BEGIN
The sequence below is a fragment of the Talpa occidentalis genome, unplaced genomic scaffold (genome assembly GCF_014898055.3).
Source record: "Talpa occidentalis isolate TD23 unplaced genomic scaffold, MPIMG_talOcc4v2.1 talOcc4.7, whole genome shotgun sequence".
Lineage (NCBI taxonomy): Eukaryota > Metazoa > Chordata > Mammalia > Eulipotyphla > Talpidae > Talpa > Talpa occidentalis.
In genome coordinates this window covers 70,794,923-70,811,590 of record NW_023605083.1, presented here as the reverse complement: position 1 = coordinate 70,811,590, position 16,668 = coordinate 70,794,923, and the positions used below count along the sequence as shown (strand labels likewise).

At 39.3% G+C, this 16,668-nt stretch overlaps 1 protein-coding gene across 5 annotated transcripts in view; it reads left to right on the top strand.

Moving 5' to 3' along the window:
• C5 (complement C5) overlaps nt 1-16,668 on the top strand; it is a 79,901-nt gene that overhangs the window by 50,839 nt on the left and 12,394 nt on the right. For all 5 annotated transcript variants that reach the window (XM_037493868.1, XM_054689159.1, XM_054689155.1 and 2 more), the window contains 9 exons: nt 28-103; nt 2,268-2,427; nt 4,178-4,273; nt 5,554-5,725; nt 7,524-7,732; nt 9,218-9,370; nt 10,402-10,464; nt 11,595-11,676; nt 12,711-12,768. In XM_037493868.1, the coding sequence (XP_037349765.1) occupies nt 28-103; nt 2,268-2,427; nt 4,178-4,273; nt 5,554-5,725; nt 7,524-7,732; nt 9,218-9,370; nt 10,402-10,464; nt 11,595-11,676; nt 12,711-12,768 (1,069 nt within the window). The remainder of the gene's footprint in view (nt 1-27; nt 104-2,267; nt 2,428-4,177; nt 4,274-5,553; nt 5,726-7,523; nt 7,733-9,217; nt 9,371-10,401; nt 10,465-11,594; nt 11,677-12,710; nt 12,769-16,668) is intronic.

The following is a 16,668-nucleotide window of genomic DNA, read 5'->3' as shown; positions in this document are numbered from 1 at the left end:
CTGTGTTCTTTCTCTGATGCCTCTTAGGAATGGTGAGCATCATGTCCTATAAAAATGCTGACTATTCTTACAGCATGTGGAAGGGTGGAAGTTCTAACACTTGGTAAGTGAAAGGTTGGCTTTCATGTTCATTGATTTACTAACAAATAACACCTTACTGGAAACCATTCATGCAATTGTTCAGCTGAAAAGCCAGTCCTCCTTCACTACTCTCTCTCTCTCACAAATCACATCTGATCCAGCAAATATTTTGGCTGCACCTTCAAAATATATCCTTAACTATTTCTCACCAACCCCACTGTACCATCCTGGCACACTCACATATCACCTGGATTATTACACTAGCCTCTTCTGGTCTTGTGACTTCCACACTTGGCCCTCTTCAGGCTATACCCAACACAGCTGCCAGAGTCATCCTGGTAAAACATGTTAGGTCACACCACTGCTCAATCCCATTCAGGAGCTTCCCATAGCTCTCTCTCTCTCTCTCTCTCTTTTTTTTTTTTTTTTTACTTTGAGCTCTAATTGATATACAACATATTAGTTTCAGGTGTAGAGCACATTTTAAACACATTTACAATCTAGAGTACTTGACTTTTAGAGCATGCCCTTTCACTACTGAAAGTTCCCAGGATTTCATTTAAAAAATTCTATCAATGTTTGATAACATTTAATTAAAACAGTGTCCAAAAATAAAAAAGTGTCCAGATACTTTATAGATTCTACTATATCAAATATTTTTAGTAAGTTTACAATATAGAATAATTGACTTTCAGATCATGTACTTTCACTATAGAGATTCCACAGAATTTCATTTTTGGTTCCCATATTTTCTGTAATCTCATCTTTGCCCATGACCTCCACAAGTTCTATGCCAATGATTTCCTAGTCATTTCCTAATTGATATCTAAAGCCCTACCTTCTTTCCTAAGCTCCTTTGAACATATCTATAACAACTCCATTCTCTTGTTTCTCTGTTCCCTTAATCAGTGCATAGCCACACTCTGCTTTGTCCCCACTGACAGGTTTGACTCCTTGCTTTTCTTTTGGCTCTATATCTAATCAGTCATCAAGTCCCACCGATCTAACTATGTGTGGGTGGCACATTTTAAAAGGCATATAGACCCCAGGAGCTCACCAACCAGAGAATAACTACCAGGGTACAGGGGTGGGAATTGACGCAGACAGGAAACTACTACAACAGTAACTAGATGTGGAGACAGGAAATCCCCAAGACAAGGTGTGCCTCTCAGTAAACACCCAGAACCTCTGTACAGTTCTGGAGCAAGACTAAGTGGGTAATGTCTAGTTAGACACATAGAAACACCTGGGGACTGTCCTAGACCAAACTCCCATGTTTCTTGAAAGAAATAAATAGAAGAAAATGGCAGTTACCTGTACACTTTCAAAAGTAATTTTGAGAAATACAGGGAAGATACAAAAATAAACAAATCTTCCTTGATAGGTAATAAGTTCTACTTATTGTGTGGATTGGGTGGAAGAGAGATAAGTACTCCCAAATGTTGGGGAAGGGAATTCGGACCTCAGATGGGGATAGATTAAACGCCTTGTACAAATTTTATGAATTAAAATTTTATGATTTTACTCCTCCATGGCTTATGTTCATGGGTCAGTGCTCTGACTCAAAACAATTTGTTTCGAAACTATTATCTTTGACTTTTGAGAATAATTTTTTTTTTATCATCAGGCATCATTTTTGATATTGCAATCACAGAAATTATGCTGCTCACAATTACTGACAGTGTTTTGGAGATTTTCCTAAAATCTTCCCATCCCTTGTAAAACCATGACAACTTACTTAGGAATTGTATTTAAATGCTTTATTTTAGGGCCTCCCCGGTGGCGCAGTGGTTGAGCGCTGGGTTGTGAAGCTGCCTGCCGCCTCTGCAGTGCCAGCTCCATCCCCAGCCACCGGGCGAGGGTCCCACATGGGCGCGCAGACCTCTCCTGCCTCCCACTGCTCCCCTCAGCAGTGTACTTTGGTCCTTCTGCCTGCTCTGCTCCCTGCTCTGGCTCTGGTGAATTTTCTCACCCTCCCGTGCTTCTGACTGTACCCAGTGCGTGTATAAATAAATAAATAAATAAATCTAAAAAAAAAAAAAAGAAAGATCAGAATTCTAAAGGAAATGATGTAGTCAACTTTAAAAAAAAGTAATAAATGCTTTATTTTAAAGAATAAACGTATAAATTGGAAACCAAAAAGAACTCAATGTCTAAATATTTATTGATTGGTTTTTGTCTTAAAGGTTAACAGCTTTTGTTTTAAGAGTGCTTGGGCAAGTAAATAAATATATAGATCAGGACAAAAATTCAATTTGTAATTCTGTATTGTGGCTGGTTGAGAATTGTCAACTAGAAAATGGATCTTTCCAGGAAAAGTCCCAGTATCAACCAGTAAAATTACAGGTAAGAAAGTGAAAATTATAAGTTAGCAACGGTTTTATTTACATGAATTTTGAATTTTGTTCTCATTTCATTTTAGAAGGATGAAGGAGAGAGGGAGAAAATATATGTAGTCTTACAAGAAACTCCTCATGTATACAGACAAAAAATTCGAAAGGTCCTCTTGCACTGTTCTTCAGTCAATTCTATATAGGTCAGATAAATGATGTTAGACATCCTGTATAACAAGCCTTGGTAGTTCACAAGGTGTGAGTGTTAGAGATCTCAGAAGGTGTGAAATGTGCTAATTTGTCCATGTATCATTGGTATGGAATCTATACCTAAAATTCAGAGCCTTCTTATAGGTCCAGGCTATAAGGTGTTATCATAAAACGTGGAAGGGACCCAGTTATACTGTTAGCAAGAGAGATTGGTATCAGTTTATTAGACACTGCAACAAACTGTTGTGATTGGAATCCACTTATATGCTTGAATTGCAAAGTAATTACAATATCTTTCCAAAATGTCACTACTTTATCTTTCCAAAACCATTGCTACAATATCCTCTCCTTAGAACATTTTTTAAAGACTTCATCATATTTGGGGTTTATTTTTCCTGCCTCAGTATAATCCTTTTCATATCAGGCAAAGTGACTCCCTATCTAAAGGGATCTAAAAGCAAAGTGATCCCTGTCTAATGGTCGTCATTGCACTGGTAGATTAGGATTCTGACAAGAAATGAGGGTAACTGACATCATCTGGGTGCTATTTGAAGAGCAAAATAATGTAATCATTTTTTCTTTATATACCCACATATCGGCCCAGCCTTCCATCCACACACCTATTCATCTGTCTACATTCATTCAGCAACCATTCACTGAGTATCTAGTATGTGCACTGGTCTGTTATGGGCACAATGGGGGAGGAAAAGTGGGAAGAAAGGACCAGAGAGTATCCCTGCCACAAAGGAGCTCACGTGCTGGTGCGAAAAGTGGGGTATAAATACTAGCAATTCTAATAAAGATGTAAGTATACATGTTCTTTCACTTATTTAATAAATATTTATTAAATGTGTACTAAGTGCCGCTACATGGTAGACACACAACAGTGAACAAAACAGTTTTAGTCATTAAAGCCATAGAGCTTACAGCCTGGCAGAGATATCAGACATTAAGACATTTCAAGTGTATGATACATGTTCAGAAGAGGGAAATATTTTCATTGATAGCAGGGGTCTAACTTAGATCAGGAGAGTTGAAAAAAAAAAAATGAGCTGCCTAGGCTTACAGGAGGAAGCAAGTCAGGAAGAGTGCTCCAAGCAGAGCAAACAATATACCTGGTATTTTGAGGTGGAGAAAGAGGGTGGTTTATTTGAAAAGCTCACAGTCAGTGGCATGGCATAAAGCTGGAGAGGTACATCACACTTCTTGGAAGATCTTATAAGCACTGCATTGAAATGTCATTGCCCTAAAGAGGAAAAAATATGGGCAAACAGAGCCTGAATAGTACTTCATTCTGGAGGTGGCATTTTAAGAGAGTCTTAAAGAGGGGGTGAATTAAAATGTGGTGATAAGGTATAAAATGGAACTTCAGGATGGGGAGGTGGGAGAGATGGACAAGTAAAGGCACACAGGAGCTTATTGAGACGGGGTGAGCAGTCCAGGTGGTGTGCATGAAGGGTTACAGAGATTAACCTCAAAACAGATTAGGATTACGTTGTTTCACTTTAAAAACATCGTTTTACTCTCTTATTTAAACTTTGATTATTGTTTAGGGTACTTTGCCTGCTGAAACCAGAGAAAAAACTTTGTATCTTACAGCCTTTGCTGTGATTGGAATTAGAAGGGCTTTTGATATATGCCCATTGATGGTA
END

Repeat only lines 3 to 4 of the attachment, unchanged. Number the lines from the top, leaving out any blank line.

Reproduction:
Lineage (NCBI taxonomy): Eukaryota > Metazoa > Chordata > Mammalia > Eulipotyphla > Talpidae > Talpa > Talpa occidentalis.
In genome coordinates this window covers 70,794,923-70,811,590 of record NW_023605083.1, presented here as the reverse complement: position 1 = coordinate 70,811,590, position 16,668 = coordinate 70,794,923, and the positions used below count along the sequence as shown (strand labels likewise).